Doctors on the whole are unhappy about patients continuing for many years on carbimazole/propylthiouracil not because new “late” side-effects develop but because patients remain at risk of the usual side-effects as long as they stay on the drug.

Will my retracting eyelid return to normal over period of time?

If it is of short duration, it may return to normal following treatment of thyroid overactivity and Thyroid Eye Disease. However, if TED is burnt out (inactive) and thyroid function has been stable for many years then it is unlikely that the eyelid retraction will resolve spontaneously. This can be rectified with surgery.

Does drinking alcohol worsen eye function for those with TED?

There is no evidence that drinking alcohol makes eye function worse when suffering from Thyroid Eye Disease.

Does taking melatonin affect the thyroid function?

Melatonin is a hormone released by the brain during sleep. People take melatonin for a variety of reasons including improving the length and quality of sleep and to readjust their sleep after jet lag. In animals, including rats, hamsters and turtles, taking melatonin reduces thyroid hormone levels, probably by an effect on the pituitary gland, which controls the thyroid. There have not been many studies in humans, but in one there was a rise and in another there was no change in TSH or thyroid hormone levels. So the answer is, melatonin could affect thyroid hormone levels, but we don't yet know how often thyroid function changes are seen or why.

Does smoking worsen eye function for those with TED?

Yes, there is strong evidence that smoking whilst suffering from Thyroid Eye Disease will make the eyes worse. Moreover, treatments for TED are less effective if you are a smoker.

Can TED cause short-sightedness?

No, the eye changes in Thyroid Eye Disease are different from those that cause short-sightedness.

Is blepharitis common with Thyroid Eye Disease.

Blepharitis is a very common eye problem altogether and is often compared to dandruff of the eyelids. Mild forms are usually treated by cleaning the eyelid margins once or twice a day with a cotton bud and cooled boiled water together with a mild shampoo such as a Baby Shampoo. More severe cases need ophthalmological attention and may need antibiotic ointment or other treatment.

Is it OK to take seaweed or the ingredient E407 (a natural extract of seaweed present in some toothpastes) with TED.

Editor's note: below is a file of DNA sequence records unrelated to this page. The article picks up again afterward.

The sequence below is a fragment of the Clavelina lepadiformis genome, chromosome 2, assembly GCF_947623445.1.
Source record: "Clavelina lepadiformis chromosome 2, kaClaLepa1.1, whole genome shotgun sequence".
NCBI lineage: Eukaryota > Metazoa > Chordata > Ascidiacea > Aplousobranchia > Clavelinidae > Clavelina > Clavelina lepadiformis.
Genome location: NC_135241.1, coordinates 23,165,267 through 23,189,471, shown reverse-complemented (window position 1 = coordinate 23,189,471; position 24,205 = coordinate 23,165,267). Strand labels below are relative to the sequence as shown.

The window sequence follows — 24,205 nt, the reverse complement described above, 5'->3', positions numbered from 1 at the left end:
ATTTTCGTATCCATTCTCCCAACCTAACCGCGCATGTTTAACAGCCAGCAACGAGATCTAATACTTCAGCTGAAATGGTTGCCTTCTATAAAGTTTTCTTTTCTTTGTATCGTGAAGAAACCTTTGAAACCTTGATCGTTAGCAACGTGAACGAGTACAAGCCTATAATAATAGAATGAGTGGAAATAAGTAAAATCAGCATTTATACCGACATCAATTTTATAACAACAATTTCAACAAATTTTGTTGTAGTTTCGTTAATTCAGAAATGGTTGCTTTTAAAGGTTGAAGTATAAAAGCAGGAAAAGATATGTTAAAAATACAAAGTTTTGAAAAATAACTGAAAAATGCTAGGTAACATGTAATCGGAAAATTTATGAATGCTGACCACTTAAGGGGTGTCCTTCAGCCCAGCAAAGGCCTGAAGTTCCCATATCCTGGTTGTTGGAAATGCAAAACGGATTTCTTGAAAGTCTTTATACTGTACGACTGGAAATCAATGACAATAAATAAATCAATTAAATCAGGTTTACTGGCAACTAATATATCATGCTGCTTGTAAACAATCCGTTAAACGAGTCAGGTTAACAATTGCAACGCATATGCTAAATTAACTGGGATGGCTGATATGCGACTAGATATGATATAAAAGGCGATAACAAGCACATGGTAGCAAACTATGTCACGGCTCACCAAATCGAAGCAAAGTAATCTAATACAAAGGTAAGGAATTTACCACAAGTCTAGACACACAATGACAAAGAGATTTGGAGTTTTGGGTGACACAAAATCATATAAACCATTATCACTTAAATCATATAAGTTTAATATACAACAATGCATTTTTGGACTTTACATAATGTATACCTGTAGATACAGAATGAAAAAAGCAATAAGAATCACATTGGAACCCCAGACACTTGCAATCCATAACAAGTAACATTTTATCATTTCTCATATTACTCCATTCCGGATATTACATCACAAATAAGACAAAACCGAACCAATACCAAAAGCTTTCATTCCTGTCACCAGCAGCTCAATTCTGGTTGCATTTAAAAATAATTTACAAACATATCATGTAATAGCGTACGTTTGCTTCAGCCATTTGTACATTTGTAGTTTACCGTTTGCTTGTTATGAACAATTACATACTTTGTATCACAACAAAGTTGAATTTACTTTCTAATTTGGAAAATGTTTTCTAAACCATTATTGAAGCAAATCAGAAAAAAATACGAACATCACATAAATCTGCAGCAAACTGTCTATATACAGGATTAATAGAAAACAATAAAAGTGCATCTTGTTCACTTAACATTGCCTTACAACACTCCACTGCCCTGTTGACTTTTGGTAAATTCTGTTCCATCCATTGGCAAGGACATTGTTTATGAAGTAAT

Seaweed, kelp tablets and seafood contain large amounts of iodine, which is absorbed by the thyroid gland. There is evidence that in people who take large amounts of iodine, thyroid activity is more difficult to control and is less responsive to radioactive iodine. On the other hand, too little iodine can cause an underactive thyroid gland and goitre. However, there is no evidence to suggest a direct effect on Thyroid Eye Disease. In general, it is best to opt for moderation. It is not advisable for people to take iodine/seaweed supplements when suffering from thyroid disease, but would doubt if the small amounts in toothpaste make much difference, especially if they are not swallowed.

Is Thyroid Eye Disease hereditary?

There is little doubt that many thyroid diseases run in families. If your parents or siblings are affected with Graves' disease (autoimmune thyroid overactivity) or Hashimoto's disease (autoimmune damage to the thyroid), then there is an increased risk that you will have a thyroid disturbance, although it may be so mild that it causes you little trouble. With regard to Thyroid Eye Disease however, a study looked at 114 people with severe TED and only 3 of the 114 had other affected family members. Although Thyroid Eye Disease is more common in males than would be expected since thyroid disease is relatively uncommon in men, it does appear overall that genes play a smaller part in deciding who gets severe TED than other factors, such as smoking.